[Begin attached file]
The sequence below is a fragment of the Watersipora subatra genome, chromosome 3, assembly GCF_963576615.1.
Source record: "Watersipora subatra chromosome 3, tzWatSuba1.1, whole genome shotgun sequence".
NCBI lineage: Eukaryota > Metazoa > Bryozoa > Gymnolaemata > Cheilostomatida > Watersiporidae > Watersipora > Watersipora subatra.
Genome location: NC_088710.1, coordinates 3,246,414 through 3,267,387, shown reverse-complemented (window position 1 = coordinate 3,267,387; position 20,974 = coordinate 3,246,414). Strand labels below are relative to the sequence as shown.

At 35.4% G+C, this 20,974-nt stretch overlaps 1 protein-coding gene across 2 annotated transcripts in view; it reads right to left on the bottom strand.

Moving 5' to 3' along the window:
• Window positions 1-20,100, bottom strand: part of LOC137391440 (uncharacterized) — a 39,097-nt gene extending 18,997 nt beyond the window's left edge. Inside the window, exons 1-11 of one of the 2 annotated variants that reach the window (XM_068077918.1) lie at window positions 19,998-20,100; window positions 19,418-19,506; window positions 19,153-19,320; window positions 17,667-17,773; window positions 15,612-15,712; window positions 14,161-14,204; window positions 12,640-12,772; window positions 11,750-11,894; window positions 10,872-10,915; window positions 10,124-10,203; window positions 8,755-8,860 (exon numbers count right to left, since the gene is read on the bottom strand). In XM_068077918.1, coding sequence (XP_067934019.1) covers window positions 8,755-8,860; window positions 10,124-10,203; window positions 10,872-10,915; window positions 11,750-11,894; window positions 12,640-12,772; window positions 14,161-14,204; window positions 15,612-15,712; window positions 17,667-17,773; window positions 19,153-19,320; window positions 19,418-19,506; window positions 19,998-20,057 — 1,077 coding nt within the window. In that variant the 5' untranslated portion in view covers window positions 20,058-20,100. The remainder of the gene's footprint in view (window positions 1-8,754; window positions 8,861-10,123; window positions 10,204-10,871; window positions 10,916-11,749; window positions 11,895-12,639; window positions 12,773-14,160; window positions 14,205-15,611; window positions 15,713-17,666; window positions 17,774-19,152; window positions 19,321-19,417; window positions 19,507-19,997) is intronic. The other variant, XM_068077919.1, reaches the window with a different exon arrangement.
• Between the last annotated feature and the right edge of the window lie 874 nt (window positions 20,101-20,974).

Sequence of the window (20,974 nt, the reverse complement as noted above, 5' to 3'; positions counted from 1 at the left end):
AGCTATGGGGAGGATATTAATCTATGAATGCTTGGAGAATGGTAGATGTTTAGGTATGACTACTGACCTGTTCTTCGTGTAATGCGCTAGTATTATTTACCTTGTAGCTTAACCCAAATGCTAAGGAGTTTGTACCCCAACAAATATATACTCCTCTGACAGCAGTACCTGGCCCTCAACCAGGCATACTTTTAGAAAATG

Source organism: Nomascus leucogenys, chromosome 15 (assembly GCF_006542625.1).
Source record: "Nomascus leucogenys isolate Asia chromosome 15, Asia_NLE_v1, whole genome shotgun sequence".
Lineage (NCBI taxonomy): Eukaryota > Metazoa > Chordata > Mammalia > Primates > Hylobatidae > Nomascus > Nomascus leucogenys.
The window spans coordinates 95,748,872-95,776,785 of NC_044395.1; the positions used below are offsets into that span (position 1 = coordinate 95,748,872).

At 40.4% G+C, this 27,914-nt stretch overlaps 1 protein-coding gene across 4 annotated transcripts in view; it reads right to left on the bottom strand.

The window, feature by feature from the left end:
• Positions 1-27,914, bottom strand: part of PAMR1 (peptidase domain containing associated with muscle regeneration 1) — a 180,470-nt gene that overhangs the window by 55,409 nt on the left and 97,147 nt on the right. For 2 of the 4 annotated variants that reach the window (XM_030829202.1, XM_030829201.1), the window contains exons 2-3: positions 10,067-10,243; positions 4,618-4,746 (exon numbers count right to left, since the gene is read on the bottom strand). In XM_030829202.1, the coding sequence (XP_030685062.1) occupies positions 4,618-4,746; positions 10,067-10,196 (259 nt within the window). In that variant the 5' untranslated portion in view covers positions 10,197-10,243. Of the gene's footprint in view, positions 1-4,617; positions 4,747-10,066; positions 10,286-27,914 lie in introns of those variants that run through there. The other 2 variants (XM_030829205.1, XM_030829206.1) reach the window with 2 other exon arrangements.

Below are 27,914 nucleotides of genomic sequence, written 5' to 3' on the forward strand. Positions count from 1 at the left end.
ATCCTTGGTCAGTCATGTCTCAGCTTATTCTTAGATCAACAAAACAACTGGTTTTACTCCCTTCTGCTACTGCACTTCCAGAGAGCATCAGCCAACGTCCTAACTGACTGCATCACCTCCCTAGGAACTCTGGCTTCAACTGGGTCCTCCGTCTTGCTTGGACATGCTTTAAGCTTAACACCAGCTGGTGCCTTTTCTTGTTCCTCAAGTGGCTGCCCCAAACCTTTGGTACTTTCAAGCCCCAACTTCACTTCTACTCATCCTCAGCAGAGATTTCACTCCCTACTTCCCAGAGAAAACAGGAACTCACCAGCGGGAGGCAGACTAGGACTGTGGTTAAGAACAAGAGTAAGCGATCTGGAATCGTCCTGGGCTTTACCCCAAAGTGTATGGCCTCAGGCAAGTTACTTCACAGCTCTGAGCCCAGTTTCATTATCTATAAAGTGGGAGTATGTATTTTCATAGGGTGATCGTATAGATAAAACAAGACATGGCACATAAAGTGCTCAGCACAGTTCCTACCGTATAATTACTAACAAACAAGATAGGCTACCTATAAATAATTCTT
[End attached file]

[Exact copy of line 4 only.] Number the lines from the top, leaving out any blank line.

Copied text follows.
Genome location: NC_088710.1, coordinates 3,246,414 through 3,267,387, shown reverse-complemented (window position 1 = coordinate 3,267,387; position 20,974 = coordinate 3,246,414). Strand labels below are relative to the sequence as shown.